This is a quick note to record some thoughts following from Toby Gee’s first lecture of his course at the Arizona Winter School, where he observes that quadratic reciprocity is a completely immediate consequence of basic algebraic number theory. I feel rather silly for never having noticed this before, and hope I don’t insult the reader by providing a post on it.

That quadratic reciprocity follows immediately from class field theory is standard, and for the rational numbers class field theory can be decomposed into the irreducibility of cyclotomic polynomials (reciprocity laws for cyclotomic extensions) and the Kronecker-Weber theorem (cyclotomic extensions fill out all the abelian extensions). Of these, I would only consider the second to be `hard’.

The key point that makes quadratic reciprocity strictly easier than class field theory is that for p an odd prime, the quadratic extensions K_p := \mathbb{Q}(\sqrt{(-1)^{(p-1)/2} p})/\mathbb{Q} are the unique quadratic extensions ramified only at p. They therefore obviously satisfy the Kronecker-Weber theorem, since \mathbb{Q}(\zeta_p)/\mathbb{Q} has a degree 2 subextension which is ramified only at p and thus equal to K_p.

We can easily make this more explicit. Consider the quadratic character

\chi: G_\mathbb{Q} \rightarrow Gal(K_p/\mathbb{Q}) = \{ \pm 1 \}.

By definition (more or less), for q \not= p odd, this character is unramified and \chi(Frob_q) = \left(\frac{(-1)^{(p-1)/2} p}{q}\right).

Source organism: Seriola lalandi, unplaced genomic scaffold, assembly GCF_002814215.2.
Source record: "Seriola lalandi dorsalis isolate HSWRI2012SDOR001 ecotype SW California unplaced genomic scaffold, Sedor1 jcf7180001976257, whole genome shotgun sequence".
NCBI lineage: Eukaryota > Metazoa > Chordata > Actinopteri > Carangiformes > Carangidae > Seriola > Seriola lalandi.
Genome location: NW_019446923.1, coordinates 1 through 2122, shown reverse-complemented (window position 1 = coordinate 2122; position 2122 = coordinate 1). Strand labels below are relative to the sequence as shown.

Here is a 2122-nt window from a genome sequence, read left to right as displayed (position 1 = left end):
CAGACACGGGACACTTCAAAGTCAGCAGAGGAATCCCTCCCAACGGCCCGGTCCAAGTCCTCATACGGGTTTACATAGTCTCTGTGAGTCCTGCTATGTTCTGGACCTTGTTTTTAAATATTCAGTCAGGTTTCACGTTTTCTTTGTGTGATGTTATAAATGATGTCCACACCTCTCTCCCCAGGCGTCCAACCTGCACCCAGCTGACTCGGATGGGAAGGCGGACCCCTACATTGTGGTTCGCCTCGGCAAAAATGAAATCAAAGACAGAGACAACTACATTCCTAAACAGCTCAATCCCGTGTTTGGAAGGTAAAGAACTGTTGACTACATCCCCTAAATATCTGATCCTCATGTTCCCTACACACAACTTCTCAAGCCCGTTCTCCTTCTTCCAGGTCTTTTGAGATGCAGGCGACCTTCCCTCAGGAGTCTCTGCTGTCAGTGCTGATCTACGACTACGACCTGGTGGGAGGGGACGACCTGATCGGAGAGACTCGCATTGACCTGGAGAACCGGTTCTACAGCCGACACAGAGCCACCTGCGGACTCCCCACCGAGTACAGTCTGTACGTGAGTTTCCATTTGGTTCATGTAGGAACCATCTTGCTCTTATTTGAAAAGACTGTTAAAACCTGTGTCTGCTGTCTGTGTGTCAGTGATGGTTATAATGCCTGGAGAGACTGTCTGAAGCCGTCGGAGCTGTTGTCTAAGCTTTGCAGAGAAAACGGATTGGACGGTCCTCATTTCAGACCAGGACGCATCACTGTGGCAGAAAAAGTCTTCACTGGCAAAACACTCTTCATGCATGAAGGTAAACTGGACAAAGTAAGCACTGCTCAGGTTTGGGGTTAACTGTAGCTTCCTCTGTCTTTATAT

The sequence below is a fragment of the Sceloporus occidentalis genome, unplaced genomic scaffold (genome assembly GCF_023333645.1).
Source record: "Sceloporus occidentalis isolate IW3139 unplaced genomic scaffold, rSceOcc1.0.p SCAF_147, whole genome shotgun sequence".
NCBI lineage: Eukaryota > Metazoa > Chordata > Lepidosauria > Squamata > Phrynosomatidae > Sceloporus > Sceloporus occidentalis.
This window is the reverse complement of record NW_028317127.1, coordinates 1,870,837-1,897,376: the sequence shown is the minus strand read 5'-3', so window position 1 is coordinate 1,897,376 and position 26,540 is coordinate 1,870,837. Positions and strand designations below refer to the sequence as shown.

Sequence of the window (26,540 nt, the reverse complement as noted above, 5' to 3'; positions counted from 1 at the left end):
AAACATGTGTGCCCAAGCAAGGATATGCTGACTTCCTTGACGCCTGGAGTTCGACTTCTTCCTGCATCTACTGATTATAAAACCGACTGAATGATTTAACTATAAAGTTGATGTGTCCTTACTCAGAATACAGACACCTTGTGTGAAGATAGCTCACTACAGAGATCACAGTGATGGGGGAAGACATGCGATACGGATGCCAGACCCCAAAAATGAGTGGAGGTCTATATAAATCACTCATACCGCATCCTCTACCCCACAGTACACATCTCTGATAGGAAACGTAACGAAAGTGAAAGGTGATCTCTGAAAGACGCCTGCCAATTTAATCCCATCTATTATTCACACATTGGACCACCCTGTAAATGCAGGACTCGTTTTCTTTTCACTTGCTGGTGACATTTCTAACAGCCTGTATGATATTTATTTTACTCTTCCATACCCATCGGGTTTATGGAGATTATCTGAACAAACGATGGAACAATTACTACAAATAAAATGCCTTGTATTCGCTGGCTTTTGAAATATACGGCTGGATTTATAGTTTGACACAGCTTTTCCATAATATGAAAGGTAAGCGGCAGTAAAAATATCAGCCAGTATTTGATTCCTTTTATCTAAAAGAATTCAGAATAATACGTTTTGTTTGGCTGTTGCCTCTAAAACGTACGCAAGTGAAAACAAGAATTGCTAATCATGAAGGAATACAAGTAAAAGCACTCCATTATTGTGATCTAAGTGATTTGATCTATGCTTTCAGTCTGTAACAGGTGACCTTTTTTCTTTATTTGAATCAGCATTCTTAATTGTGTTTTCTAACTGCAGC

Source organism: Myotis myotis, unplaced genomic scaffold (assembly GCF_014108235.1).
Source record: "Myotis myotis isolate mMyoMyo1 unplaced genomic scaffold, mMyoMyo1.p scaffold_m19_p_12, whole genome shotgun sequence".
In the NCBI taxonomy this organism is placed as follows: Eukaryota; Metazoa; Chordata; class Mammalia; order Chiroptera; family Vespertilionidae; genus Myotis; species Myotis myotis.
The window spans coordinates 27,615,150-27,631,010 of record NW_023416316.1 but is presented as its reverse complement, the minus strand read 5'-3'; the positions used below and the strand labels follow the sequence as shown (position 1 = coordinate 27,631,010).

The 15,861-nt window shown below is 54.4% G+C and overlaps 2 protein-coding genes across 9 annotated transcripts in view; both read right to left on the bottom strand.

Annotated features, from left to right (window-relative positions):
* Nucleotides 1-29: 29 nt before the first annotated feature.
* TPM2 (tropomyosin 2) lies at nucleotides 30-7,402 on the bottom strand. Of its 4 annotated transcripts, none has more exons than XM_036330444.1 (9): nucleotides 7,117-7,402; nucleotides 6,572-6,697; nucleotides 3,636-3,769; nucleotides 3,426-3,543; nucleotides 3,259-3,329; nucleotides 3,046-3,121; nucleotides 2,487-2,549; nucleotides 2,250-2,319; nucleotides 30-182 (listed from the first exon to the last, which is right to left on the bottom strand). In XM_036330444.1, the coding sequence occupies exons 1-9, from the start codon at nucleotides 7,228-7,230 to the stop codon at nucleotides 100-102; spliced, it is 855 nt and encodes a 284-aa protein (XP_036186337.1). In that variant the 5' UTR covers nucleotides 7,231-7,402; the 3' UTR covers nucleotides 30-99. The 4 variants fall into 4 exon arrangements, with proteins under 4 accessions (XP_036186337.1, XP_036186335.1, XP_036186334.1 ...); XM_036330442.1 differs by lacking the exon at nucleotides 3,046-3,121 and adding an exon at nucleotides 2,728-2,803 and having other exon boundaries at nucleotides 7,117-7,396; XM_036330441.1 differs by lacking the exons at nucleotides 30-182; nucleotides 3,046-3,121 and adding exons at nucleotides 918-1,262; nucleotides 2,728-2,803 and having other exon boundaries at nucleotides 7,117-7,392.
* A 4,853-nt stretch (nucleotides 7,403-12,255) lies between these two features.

On the other hand, by our previous observation (“Kronecker Weber” in this special case), and the standard isomorphism between Gal(\mathbb{Q}(\zeta_p)/\mathbb{Q}) and (\mathbb{Z}/p\mathbb{Z})^* (“irreducibility of cyclotomic poly”: here just Eisenstein’s theorem), we obtain the factorisation:

\chi: G_\mathbb{Q} \rightarrow (\mathbb{Z}/p\mathbb{Z})^* \rightarrow \{\pm 1 \},

where Frob_q is mapped to the class of q modulo p. Equipped with this description (and recalling that (\mathbb{Z}/p\mathbb{Z})^* is cyclic), it is clear that

\chi(Frob_q) = \left(\frac{q}{p}\right).

Comparing the two expressions obtained, we recover the classical quadratic reciprocity law. One can also handle q=2 the same way with a small amount of care (over the correct way to interpret the first expression: Hensel’s lemma doesn’t give a direct comparison with a Legendre symbol in this case).

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